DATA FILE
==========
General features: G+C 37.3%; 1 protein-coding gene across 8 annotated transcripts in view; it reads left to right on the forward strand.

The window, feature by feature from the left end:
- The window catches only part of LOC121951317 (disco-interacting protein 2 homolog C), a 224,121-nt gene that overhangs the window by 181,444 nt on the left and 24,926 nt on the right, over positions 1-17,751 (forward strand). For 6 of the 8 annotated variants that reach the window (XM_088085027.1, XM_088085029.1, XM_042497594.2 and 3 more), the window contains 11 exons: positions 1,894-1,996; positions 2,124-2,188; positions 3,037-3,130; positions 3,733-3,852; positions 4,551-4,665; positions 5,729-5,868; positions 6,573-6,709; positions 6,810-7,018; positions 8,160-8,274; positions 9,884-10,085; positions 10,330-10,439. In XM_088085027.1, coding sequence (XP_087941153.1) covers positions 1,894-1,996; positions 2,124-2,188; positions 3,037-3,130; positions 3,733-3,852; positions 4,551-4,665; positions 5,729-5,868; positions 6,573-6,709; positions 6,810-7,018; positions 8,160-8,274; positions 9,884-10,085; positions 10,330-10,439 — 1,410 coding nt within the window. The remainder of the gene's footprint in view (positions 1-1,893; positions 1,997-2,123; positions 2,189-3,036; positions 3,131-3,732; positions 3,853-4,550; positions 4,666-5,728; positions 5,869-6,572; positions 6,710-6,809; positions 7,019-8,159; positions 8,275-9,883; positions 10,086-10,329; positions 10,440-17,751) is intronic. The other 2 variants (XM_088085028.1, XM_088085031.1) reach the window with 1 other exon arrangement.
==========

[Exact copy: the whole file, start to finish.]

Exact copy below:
General features: G+C 37.3%; 1 protein-coding gene across 8 annotated transcripts in view; it reads left to right on the forward strand.

The window, feature by feature from the left end:
- The window catches only part of LOC121951317 (disco-interacting protein 2 homolog C), a 224,121-nt gene that overhangs the window by 181,444 nt on the left and 24,926 nt on the right, over positions 1-17,751 (forward strand). For 6 of the 8 annotated variants that reach the window (XM_088085027.1, XM_088085029.1, XM_042497594.2 and 3 more), the window contains 11 exons: positions 1,894-1,996; positions 2,124-2,188; positions 3,037-3,130; positions 3,733-3,852; positions 4,551-4,665; positions 5,729-5,868; positions 6,573-6,709; positions 6,810-7,018; positions 8,160-8,274; positions 9,884-10,085; positions 10,330-10,439. In XM_088085027.1, coding sequence (XP_087941153.1) covers positions 1,894-1,996; positions 2,124-2,188; positions 3,037-3,130; positions 3,733-3,852; positions 4,551-4,665; positions 5,729-5,868; positions 6,573-6,709; positions 6,810-7,018; positions 8,160-8,274; positions 9,884-10,085; positions 10,330-10,439 — 1,410 coding nt within the window. The remainder of the gene's footprint in view (positions 1-1,893; positions 1,997-2,123; positions 2,189-3,036; positions 3,131-3,732; positions 3,853-4,550; positions 4,666-5,728; positions 5,869-6,572; positions 6,710-6,809; positions 7,019-8,159; positions 8,275-9,883; positions 10,086-10,329; positions 10,440-17,751) is intronic. The other 2 variants (XM_088085028.1, XM_088085031.1) reach the window with 1 other exon arrangement.